Postcolonial Ambivalence and Phenomenological Ambiguity: Towards Recognizing Asian American Women's Agency

Critical Philosophy of Race 4 (1):56-73 (2016)
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Homi Bhabha brings attention to the figure of the postcolonial metropolitan subject—a third world subject who resides in the first world. Bhabha describes the experiences of the “colonial” subject as ambivalently split. As much as his work is insightful, Bhabha's descriptions of the daily life of postcolonial metropolitan subjects as split and doubled is problematic. His analysis lends only to the possibility of these splittings/doublings as schizophrenically wholly arising. His analysis cannot account for the agonistic moments when the colonial subject is caught in not knowing, and in developing understanding about present circumstances. A framework with an account of context and horizons, such as in phenomenology, can better depict the experiences of the postcolonial metropolitan subject. Maurice Merleau-Ponty follows a gestaltian contact with the world, which advances that the “most basic unit of experience is that of figure-on-a-background.” One perceives the figure/theme because of and within the background/horizon. In this horizonal framework, human experiences are ambiguously open. The openness in the horizon of the gestaltian framework better accounts for the conditions Bhabha refers to as splitting. The ambivalence can be understood not simply as conundrums that defy understanding but as ambiguous moments for expanding, developing, and growing.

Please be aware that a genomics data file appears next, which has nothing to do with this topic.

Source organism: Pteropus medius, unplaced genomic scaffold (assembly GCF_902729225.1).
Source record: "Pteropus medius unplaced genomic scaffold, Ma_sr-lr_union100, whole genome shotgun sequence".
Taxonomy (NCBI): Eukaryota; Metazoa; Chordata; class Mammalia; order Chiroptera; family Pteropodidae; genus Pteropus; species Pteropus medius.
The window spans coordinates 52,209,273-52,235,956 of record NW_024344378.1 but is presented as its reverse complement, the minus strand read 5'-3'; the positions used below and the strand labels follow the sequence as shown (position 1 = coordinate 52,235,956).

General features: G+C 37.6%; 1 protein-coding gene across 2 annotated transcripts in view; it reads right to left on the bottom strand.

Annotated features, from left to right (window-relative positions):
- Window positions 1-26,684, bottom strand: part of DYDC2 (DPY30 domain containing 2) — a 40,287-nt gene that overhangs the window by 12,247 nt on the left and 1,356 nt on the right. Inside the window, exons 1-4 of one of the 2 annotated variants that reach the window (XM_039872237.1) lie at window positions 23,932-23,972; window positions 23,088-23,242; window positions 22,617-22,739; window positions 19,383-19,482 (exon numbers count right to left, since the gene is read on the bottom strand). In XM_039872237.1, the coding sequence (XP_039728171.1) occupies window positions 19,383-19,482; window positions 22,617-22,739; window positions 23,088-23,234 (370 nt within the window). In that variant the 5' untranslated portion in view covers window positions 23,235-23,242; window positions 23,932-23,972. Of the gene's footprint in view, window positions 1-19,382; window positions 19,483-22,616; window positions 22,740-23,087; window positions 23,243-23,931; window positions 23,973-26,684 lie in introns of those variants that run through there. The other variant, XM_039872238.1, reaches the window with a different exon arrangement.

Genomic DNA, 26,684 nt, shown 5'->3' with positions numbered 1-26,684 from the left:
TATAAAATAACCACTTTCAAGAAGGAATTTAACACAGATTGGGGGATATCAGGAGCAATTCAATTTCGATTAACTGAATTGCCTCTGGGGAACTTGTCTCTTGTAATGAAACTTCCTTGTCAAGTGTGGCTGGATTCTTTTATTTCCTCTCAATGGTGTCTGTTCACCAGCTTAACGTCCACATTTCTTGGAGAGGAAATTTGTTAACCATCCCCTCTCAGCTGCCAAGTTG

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Emily S. Lee
California State University, Fullerton

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